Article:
“To hell with your human rights,” Vazgen Arakelyan, a psychiatrist at the Nubarashen mental hospital, replied when Helsinki Association for Human Rights representative Eduard Danielyan told him the hospital was violating Vardenis resident Armen Yeranosyan’s rights by subjecting the man to involuntary psychiatric treatment.
As previously reported, Yeranosyan was forcibly taken to the Nubarashen hospital on October 22 by police officers after staging a 5-day hunger strike and stitching up his lips outside the Government building in protest of being unfairly fired from his job. Shortly after talking to Yeranosyan on the phone today, our reporter, along with Helsinki Association human rights activists, went to the mental institution to find out why exactly the man had been admitted against his will.
Nubarashen director Armen Ananyan assured the human rights activists that Yeranosyan had been brought to the hospital because he was going to kill himself by jumping off the Kievyan bridge in Yerevan. Ananyan went on to claim that Yeranosyan’s supposed suicide attempt had been prevented by two young girls who noticed the man on the bridge and called police.
“He was in a bad place mentally [when he was brought in]. I talked to him again this morning, and it was clear to me that he needed to stay here. A person is involuntarily admitted to a mental institution when he is a danger to himself or others. I’m not sure that he won’t try to kill himself [if we let him go],” Ananyan said.
When Yeranosyan was finally brought to the room, however, he told the visitors an entirely different story: the man insisted that he had had no desire to kill himself; he was continuing his sit-in outside the government building when police officers phoned him and told to go to the Kievyan bridge “to talk and find a solution to the issue,” Yeranosyan claimed. At the bridge, however, law enforcement officers detained the man and forcibly took him to a hospital.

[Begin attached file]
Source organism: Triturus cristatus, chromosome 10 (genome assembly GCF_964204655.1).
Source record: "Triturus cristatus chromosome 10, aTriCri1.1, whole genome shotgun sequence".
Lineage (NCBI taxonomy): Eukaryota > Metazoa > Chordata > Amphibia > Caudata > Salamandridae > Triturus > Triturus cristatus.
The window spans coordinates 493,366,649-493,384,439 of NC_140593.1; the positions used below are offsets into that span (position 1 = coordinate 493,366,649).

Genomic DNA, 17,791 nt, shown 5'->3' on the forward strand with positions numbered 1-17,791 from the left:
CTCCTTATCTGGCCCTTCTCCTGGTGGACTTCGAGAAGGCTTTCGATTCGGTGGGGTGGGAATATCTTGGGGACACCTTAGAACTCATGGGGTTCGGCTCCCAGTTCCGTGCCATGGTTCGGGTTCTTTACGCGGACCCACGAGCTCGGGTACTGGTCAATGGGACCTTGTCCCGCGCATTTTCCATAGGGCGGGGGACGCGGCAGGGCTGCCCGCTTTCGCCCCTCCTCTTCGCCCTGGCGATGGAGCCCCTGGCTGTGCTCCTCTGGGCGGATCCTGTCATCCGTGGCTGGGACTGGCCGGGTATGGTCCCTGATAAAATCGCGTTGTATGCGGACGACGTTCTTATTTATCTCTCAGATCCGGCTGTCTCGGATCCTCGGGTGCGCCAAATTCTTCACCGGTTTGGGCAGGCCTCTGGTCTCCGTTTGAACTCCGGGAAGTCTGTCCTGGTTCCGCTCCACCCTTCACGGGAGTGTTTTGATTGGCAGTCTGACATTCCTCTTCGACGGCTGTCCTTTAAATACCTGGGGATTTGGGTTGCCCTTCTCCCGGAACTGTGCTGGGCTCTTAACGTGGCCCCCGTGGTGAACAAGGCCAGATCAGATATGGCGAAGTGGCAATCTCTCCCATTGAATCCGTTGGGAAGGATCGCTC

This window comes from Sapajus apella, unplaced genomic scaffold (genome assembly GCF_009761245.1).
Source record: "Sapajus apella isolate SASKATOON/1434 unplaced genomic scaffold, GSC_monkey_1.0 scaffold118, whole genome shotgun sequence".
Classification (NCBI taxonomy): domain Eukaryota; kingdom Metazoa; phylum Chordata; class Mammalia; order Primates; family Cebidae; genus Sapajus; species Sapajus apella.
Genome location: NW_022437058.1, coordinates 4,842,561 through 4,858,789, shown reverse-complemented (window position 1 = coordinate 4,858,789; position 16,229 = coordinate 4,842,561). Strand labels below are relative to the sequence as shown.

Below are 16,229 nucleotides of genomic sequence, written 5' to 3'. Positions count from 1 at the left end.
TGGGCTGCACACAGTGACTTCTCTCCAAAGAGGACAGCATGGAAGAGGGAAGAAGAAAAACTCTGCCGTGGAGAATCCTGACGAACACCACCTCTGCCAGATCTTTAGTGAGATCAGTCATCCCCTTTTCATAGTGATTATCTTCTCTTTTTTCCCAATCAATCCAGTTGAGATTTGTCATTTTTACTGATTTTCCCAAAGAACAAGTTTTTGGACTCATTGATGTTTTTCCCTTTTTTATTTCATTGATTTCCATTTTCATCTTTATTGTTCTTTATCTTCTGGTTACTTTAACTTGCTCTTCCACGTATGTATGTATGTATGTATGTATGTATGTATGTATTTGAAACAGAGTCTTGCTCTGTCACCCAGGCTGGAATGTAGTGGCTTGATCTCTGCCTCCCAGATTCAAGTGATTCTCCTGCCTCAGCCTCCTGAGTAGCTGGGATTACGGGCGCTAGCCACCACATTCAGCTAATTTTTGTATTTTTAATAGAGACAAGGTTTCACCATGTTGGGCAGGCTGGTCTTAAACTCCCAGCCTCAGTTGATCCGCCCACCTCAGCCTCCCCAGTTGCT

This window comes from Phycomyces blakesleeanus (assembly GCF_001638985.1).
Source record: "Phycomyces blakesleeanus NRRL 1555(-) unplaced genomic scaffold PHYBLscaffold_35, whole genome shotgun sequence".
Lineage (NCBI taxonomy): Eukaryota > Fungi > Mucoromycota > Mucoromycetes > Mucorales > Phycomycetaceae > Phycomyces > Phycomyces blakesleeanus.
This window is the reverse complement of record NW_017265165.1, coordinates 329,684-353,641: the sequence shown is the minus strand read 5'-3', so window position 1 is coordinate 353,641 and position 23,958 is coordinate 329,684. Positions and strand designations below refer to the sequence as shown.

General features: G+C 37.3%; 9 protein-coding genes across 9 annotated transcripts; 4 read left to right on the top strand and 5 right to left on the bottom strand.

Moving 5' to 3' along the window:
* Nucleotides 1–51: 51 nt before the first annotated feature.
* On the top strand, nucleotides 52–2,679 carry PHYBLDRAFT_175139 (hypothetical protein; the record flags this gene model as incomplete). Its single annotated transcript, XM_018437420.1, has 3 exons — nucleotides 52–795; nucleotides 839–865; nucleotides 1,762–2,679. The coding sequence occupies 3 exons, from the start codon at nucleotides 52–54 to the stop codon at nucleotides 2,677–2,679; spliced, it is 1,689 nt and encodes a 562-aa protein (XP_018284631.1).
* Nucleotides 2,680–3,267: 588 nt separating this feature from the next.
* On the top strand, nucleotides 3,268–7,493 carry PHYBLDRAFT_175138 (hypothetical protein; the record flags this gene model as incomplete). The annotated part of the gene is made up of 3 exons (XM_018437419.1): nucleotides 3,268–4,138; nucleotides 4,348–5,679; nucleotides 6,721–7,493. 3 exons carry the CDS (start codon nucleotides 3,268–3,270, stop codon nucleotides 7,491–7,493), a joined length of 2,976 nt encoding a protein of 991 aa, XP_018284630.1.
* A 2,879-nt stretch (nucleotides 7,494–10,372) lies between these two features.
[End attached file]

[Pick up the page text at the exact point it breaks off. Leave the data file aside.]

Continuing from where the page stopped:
“They twisted my hands, pulled one of my legs over my head and tied the other leg to my hand to prevent me from moving. They took me to a hospital and undid the stitched [on my lips]. They called me names; said I was a provincial moron, and when I mentioned [the Ombudsman] they began to swear at me. I don’t even want to speak about the way they treated me. As for the girls at the bridge, I was crying so they came over to see if everything was alright. I had no intention of killing myself; I have an 80-year-old mother, I have loans, I want to start a family one day. Why would I want to commit suicide?”
After unstitching Yeranosyan’s lips, police officers took him to the Nubarashen psychiatric institution where, according to director Ananyan, the man signed a paper that he was staying there voluntarily. Yeranosyan, however, assured the visitors that he had had no idea what he was signing, to which Ananyan responded by saying that Yeranosyan was lying and urged him to “be a man and tell the truth.” Yeranosyan, nevertheless, remained adamant that he was being kept at the psychiatric hospital against his will.
Helsinki Association head Nina Karapetyan then demanded that Yeranosyan be released, insisting that the hospital was violating the man’s rights by subjecting him to the Soviet practive of punitive psychiatry. Enraged by the human rights activist’s statement, psychiatrist Vazgen Arakelyan yelled that he would not let them take “the patient” away and if they did, he would sue the human rights organization. When Eduard Danielyan tried yet again to explain that the hospital was violating Yeranosyan’s rights, Arakelyan replied: "To hell with human rights; what matters is that he be cured.”
Only after a long dispute did Nubarashen director Ananyan allow Yeranosyan to leave with the representatives of Helsinki Association.